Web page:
Dick Walsh Forest Products is committed first and foremost to doing quality work for its customers, says Robin Walsh. The company’s mix of equipment ensures it can do a quality job.

The Scorpion King features a patented stabilization system that detects the crane direction and position, and the rear frame is pressed in the working direction. Pressing the rear wheels against the ground and the weight of the rear frame improve the machine’s stability significantly when working on the side of the machine – also when the machine is moving.

A leveling system also balances the cabin in difficult terrain.

Other features include a Mercedes-Benz Tier 4 Final engine generating 281 hp, a two-arm lift boom with a reach of 32-36 feet, crane turning angle of 280 degrees, and separate hydraulic circuits for the harvester head and crane.

(For more information about Ponsse or Ponsse machines, visit www.ponsse.com or call its North American headquarters in Rhinelander, Wisconsin at (715) 369-4833.)

The geography of the region where Dick Walsh Forest Products works is not unlike Finland, noted Robin. The logging company is based in Park Rapids, north-central Minnesota; it is almost 200 miles northwest of Minneapolis and less than 150 miles from Canada. The region is marked by undulating prairie land punctuated by many small streams, cascading rivers and lakes — and loamy soil and rocks. The compact and agile six-wheeled Ponsse Ergo and Ponsse Elk machines traverse the less-than-even and often disrupted surface easily — and without unnecessary environmental impact. Robin’s company works within a 50-mile radius of its home base.

The two brothers share responsibilities for running the business. “I pretty much buy all timber and market it,” said Robin. Steve takes care of planning the jobs, such as building roads and landings and erosion controls. He also runs their firewood business.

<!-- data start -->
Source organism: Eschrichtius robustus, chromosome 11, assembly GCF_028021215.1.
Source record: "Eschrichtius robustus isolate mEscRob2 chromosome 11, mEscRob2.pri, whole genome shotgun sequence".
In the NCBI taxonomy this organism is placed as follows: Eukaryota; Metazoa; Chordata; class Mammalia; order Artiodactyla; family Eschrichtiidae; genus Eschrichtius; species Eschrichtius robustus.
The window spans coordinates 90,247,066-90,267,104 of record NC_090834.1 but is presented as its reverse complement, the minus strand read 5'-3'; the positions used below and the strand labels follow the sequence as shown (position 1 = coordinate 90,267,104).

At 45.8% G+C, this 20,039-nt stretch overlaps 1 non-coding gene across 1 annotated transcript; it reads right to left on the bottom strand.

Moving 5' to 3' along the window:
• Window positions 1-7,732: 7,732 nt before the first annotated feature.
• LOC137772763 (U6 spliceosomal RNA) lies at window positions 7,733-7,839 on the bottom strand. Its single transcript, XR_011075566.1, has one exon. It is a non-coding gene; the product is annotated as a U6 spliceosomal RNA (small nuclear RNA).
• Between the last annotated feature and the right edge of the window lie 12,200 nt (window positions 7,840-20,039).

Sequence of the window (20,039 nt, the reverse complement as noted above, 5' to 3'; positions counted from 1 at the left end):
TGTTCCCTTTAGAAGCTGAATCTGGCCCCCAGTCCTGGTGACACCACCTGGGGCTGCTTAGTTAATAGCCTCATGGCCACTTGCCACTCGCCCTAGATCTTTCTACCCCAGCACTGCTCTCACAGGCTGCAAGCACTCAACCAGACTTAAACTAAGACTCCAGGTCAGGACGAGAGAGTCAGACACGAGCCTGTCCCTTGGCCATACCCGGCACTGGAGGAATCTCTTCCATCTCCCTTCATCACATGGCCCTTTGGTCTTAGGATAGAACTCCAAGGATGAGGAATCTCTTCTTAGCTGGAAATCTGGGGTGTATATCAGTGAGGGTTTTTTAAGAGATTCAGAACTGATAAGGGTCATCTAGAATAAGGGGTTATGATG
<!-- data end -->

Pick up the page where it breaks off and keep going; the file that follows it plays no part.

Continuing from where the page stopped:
The firewood segment of the business sells 8-foot firewood logs to customers who cut and split their own firewood. It also supplies logs to Robin’s sons, who run a small firewood business equipped with a Dyna Products firewood processor.

Including Robin and Steve, Dick Walsh Forest Products employs nine people. Three men work on the tree-length logging crew, three men are truck drivers, and the company has a full-time mechanic. The company operates from a series of buildings with stalls for equipment and space for an office and shop. There are four buildings total and another building with a boiler that burns chips and heats the other facilities. The boiler was built by Dick, who started the logging business in 1962.

Robin recalled how his father, who is now deceased, started the business. “Back then, everybody ran a small farm and did logging in winter,” explained Robin. As the logging business kept growing, Dick formalized it into his primary business.

Robin and Steve began working with their father when they were teenagers. “We used to work in summertime, peeling poplar,” said Robin.

After high school, Robin went to college for two years. He thought he might become a forester, but he realized he was more interested in the logging business.

Dick Walsh Forest Products buys standing timber on private, state or county land. There are no nearby national forests.